Gaping income inequalities; limited education for the masses; a long tradition of domestic service: Brazil at the turn of the 21st century bore striking similarities to 1880s Britain. But in the past decade Brazil’s professional classes have burgeoned and a lower-middle class—25m new consumers—has sprung into being. Most Brazilian children now go to secondary school and the country’s north-east, long its poorest region, has become its fastest-growing.
As a result, many maids from the north-east who migrated in past decades to the richer southern cities are downing dusters and heading home. Quite a few are mixing cement and driving forklift trucks on the big infrastructure projects peppered around the region. Research by IPEA, a government-funded think-tank, found that across Brazil the proportion of domestic staff aged over 30 rose from 57% to 73% of the total over the past decade. In the past four years the workforce in São Paulo’s metropolitan area rose by 11% and average wages by 8%. But the number of domestics fell by 4%—and their wages rose by 21%.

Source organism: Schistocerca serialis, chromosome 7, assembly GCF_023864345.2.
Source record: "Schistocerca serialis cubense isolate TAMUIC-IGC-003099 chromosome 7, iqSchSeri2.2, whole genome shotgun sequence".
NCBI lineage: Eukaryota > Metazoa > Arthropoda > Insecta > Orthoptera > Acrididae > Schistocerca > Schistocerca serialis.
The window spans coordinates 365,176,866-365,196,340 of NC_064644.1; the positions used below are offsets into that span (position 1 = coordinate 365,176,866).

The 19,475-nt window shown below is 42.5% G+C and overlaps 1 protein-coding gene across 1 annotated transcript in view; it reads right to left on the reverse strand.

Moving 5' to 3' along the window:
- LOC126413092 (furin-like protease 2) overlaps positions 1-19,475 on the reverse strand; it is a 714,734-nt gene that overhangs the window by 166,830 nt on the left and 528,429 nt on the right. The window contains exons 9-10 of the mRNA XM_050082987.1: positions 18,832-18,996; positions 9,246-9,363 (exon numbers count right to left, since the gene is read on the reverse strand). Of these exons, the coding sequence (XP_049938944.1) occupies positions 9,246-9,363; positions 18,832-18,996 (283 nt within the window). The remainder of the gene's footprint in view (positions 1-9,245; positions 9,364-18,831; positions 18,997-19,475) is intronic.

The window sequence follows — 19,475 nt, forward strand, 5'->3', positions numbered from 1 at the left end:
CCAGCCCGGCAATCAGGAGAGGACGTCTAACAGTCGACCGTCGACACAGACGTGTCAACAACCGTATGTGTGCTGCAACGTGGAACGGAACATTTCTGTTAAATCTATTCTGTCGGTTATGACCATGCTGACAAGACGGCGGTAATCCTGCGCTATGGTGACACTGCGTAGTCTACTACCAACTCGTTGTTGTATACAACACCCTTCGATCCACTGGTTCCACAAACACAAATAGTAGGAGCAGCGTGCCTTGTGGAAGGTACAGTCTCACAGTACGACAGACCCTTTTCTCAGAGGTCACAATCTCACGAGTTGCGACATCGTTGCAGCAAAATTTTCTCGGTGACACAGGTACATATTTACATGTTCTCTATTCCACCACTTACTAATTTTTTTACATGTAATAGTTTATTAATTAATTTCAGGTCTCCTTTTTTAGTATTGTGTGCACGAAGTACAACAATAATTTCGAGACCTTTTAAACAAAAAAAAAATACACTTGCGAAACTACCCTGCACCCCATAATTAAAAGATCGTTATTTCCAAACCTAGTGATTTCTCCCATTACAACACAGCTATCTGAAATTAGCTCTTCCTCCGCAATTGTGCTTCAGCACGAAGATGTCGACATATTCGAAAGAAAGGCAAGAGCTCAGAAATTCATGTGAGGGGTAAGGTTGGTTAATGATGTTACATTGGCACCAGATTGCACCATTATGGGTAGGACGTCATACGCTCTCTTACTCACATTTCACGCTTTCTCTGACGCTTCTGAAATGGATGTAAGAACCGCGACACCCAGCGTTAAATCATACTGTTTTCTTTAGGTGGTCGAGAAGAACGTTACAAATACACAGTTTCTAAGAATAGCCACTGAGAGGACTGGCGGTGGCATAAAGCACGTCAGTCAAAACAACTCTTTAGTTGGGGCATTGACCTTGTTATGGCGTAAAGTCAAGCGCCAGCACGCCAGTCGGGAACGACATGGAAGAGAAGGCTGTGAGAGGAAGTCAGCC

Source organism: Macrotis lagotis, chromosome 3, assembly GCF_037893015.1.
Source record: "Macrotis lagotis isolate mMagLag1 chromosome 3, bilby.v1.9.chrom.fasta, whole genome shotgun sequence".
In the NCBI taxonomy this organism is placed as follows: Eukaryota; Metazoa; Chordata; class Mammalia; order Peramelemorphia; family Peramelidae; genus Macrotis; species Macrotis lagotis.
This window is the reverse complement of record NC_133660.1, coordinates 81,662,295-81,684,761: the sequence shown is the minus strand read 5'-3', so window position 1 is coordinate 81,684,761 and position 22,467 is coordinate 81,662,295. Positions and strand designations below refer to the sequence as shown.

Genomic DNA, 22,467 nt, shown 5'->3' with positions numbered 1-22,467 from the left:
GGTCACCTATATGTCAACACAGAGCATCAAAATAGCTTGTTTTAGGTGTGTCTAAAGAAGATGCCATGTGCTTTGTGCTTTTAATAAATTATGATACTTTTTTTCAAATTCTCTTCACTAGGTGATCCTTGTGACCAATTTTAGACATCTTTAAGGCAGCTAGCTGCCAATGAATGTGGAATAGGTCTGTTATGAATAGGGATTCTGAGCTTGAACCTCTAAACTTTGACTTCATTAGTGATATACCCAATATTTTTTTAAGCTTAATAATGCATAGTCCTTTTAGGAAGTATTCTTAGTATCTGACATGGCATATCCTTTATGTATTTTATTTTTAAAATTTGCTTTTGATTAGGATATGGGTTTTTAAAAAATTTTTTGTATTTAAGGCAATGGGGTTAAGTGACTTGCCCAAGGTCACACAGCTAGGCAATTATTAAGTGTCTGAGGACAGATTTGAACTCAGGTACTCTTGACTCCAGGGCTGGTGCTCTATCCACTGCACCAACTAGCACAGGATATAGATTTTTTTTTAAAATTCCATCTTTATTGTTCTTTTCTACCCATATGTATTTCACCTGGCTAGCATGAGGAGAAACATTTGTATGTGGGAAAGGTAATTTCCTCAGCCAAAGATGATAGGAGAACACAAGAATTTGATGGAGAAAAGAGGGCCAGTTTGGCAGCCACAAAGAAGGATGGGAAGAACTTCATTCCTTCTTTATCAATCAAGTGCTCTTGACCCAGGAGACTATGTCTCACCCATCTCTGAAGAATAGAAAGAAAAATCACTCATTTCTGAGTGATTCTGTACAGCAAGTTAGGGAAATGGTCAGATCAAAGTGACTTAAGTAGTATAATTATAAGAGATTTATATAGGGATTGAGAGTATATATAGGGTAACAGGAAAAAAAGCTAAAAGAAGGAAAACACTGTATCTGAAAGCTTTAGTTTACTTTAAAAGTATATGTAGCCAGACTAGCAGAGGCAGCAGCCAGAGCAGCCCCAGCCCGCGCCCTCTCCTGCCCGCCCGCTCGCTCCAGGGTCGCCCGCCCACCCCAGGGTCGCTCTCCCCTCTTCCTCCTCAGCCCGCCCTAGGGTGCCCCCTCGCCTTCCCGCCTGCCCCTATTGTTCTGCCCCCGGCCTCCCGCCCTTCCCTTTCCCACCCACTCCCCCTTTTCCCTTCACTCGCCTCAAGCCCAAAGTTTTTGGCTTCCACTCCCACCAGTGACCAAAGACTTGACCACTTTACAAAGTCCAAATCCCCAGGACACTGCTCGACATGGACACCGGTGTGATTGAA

Fonte: The Economist, 17/12/2011 (Sugestão de Rafael H. M. Pereira)